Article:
Acta Ichthyologica et Piscatoria 37(1): 25-28, doi: 10.3750/AIP2007.37.1.04
Stress response in rainbow trout during infection with Ichthyophthirius multifiliis and formalin bath treatment
expand article infoT.R. Jørgensen, K. Buchmann
Open Access
Background. Ectoparasitic infections of fish are considered to be stress inducing. However, only a few studies have addressed this topic. In addition, formalin bath treatment of rainbow trout is a generally applied method of controlling ectoparasites, but the stress response in rainbow trout, Oncorhynchus mykiss, as a result of such treatments with formalin, has not received much attention and therefore needs further elucidation. The present investigation addresses the stress-response induced by parasites and formalin treatment. Materials and methods. Concentrations of plasma cortisol were monitored using ELISA. Samples were taken from groups subjected to confinement stress, infection with Ichthyophthirius multifiliis and formalin bath treatment. Results. Rainbow trout clearly responded to harmful stimuli by increasing plasma cortisol concentrations. Confinement, formalin bath treatment, as well as infection with Ichthyophthirius multifiliis resulted in significant high cortisol concentrations in plasma compared to the unhandled and uninfected control groups. Conclusion. The present study showed that cortisol release in rainbow trout is associated with infection with the skin ciliate Ichthyophthirius multifiliis. Formalin, which is used to control the parasite infection, also elicited a high production of this immuno-suppressing hormone in the host.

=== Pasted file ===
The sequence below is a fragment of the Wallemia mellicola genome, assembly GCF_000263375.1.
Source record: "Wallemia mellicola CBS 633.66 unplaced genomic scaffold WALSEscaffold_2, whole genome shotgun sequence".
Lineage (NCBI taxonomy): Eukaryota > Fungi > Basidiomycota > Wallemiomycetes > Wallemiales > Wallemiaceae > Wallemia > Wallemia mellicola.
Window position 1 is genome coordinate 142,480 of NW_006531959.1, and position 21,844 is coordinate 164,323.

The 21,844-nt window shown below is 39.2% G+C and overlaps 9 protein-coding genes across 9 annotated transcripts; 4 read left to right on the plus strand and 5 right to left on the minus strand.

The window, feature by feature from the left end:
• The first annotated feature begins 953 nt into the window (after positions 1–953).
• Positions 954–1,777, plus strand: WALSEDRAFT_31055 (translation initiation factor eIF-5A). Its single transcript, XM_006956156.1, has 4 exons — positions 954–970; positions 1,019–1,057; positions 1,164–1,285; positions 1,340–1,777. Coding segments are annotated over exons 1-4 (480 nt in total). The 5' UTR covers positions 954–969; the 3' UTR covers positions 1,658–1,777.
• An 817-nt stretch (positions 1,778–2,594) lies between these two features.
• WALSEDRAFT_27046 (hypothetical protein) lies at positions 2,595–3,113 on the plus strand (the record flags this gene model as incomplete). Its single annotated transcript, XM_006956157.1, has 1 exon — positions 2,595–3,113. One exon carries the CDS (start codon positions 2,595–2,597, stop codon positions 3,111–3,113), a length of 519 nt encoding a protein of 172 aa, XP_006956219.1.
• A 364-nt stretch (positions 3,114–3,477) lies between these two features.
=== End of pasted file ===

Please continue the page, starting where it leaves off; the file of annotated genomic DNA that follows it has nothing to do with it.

Rainbow trout, Ichthyophthirius multifiliis, formalin, stress, handling, cortisol, fish